( aspartame and Quinoline Yellow,
L-glutamic acid and Brilliant Blue )
to assess potential interactions.

Mouse NB2a neuroblastoma cells were induced to differentiate and
grow neurites in the presence of additives.

After 24 h, cells were fixed and stained and neurite length measured by
light microscopy with computerised image analysis.

Neurotoxicity was measured as an inhibition of neurite outgrowth.

Two independent models were used to analyse combination effects:
effect additivity and dose additivity.

Significant synergy was observed between combinations
of aspartame with Quinoline Yellow, and
of L-glutamic acid with Brilliant Blue,
in both models.

Involvement of N-methyl-D-aspartate (NMDA) receptors in food
additive-induced neurite inhibition
was assessed with a NMDA antagonist, CNS-1102.

L-glutamic acid- and aspartame-induced neurotoxicity
was reduced in the presence of CNS-1102;
however the antagonist
did not prevent food colour-induced neurotoxicity.

Theoretical exposure to additives was calculated based on analysis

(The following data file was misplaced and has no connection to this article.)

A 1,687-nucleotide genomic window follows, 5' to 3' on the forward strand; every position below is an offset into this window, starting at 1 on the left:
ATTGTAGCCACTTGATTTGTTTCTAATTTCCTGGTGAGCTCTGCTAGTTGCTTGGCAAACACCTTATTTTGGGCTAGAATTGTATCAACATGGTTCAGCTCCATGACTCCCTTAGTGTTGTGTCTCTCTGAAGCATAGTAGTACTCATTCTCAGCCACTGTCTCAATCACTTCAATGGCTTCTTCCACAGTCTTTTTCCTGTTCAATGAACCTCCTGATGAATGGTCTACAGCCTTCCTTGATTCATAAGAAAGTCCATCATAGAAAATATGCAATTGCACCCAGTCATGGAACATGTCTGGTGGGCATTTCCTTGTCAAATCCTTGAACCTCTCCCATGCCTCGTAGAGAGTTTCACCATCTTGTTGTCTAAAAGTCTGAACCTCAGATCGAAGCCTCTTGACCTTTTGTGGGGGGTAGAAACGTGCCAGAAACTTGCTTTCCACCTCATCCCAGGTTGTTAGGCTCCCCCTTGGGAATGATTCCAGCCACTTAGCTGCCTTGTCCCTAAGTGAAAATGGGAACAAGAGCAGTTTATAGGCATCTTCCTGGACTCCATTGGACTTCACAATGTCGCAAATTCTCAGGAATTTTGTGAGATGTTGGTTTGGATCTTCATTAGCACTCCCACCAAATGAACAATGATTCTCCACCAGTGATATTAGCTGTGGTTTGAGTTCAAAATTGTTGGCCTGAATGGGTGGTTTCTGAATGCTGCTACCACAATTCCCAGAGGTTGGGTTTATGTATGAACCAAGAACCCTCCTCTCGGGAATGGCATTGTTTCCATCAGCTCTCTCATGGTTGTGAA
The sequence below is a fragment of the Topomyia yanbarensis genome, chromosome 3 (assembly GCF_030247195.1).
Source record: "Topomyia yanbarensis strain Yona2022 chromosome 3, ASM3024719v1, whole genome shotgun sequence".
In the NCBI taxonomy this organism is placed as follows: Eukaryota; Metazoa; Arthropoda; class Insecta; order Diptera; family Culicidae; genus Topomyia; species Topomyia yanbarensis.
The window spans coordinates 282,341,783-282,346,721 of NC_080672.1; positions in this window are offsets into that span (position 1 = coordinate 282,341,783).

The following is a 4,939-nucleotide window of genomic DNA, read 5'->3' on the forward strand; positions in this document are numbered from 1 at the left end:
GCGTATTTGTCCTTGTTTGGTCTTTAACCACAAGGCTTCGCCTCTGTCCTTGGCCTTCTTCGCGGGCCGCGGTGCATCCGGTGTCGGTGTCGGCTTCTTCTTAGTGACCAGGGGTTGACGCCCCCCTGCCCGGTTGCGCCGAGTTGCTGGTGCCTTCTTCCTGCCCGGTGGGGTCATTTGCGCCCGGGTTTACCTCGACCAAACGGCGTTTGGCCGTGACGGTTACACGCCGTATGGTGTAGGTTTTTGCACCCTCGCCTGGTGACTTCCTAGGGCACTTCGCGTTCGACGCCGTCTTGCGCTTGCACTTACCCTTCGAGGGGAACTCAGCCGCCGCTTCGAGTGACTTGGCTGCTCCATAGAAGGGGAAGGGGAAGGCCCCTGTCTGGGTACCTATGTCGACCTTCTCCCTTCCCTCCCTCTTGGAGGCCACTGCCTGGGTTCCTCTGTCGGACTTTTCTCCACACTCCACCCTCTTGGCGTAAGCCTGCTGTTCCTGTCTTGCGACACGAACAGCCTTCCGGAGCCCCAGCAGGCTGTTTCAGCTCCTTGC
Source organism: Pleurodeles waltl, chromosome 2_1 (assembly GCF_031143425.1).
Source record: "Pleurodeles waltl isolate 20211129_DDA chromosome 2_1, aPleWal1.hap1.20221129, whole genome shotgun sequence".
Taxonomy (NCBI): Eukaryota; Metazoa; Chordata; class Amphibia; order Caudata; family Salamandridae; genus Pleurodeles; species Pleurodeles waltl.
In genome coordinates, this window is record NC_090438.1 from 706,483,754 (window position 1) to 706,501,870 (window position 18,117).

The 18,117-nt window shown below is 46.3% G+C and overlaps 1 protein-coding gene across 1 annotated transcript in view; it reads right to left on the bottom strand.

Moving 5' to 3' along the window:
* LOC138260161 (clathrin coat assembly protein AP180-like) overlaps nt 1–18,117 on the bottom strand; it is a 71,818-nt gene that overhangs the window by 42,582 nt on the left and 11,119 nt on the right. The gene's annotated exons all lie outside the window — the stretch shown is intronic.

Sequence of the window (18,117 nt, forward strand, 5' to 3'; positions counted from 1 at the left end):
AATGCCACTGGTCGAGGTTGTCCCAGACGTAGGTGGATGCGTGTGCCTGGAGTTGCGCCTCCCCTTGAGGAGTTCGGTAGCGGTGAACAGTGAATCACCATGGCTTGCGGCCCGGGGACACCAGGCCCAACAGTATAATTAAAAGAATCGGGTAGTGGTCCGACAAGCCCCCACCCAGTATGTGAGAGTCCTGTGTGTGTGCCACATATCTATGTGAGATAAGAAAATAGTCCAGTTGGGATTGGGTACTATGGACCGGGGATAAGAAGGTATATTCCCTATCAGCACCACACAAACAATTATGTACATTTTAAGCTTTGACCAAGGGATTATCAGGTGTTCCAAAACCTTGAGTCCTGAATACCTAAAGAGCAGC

of content in foodstuff,
and estimated percentage absorption from the gut.

Inhibition of neurite outgrowth was found at concentrations of additives
theoretically achievable in plasma
by ingestion of a typical snack and drink.

In addition, Trypan Blue dye exclusion was used to evaluate the cellular
toxicity of food additives on cell viability of NB2a cells;
both combinations had a straightforward additive effect on cytotoxicity.

These data have implications for the cellular effects of common chemical
entities ingested individually and in combination. PMID: 16352620
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Wednesday, December 21, 2005

Any unsuspected source of methanol, which the body always quickly